Investigating the User Behavior of Peer-to-Peer File Sharing Software

Shun-Po Chiu, Huey-Wen Chou


In recent years, peer-to-peer file sharing has been a hotly debated topic in the fields of computer science, the
music industry, and the movie industry. The purpose of this research was to examine the user behavior of
peer-to-peer file-sharing software. A methodology of naturalistic inquiry that involved qualitative interviews was
used to collect data from 21 university students in Taiwan.
The results of the study revealed that a substantial amount of P2P file-sharing software is available to users. The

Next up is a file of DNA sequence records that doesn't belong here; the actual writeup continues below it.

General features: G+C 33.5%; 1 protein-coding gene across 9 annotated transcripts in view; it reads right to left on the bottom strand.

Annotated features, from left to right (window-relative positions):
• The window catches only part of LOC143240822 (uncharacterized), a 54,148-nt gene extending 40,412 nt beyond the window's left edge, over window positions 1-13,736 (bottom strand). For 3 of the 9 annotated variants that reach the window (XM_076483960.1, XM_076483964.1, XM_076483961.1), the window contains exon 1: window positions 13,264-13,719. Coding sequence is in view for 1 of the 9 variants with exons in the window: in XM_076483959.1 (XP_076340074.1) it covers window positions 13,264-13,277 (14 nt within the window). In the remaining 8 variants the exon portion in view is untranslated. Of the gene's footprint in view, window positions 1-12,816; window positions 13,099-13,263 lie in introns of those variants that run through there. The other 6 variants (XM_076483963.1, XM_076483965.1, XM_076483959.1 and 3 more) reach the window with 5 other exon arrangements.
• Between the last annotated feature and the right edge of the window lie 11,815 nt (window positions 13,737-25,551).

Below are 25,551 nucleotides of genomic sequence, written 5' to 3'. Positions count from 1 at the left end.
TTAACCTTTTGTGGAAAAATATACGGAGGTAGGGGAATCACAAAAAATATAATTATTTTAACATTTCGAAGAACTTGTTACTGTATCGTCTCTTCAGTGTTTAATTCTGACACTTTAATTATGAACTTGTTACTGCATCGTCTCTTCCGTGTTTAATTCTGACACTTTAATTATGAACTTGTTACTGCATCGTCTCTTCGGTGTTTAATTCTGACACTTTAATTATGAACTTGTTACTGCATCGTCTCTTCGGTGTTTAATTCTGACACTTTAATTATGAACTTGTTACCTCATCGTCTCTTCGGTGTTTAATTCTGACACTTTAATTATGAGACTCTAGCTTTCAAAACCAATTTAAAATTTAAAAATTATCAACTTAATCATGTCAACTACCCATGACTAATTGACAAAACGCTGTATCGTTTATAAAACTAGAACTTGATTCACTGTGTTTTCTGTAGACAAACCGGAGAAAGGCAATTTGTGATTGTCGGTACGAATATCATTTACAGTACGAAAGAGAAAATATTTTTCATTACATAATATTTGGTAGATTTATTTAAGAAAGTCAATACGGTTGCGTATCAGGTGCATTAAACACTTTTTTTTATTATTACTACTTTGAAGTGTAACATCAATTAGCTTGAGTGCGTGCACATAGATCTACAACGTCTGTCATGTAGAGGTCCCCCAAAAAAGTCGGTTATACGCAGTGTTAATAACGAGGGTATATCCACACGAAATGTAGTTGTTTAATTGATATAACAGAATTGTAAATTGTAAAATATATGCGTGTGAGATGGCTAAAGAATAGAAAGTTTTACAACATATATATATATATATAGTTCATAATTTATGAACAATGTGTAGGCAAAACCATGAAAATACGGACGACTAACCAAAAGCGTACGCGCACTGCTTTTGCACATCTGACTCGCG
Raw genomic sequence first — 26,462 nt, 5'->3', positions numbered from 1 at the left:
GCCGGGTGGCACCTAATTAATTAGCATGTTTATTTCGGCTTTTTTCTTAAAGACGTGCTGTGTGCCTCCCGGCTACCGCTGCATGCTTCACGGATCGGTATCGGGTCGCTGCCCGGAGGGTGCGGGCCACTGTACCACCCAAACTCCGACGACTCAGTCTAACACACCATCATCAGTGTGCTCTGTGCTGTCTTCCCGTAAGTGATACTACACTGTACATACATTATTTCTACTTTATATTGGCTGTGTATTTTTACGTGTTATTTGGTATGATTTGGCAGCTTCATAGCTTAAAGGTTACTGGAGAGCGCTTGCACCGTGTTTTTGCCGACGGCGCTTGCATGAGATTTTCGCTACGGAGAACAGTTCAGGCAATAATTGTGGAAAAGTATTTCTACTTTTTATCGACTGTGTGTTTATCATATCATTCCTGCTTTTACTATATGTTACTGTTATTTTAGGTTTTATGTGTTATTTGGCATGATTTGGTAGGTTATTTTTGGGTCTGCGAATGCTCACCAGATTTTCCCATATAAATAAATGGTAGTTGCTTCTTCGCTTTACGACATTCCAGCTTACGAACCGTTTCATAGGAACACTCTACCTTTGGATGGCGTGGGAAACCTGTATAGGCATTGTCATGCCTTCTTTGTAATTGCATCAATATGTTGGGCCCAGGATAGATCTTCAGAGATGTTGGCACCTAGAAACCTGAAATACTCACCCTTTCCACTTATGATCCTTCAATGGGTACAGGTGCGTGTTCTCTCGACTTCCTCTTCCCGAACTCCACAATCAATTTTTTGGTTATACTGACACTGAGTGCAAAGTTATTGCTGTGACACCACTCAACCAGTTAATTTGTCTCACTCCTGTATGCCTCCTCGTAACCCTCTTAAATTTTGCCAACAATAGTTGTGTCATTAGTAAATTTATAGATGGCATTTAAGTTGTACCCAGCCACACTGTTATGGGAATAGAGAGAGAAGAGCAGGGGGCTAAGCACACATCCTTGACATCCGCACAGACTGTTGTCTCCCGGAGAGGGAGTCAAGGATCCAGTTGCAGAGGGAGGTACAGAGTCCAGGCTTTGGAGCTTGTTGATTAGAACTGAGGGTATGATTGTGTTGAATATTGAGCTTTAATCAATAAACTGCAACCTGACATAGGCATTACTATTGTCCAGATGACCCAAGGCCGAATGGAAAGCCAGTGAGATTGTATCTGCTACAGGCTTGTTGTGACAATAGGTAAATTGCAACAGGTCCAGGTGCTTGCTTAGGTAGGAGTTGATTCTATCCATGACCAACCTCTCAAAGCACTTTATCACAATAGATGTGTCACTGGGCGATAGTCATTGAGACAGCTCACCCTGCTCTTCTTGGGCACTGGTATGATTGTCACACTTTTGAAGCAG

main reasons for using P2P file-sharing software are to save money, save time, and to access files that are no
longer available in stores. A majority of respondents use P2P file-sharing software to download music, movies,
and software, and the respondents generally perceive the use of such software as neither illegal nor unethical.
Furthermore, most users are free-riders, which means that they do not contribute files to the sharing process.

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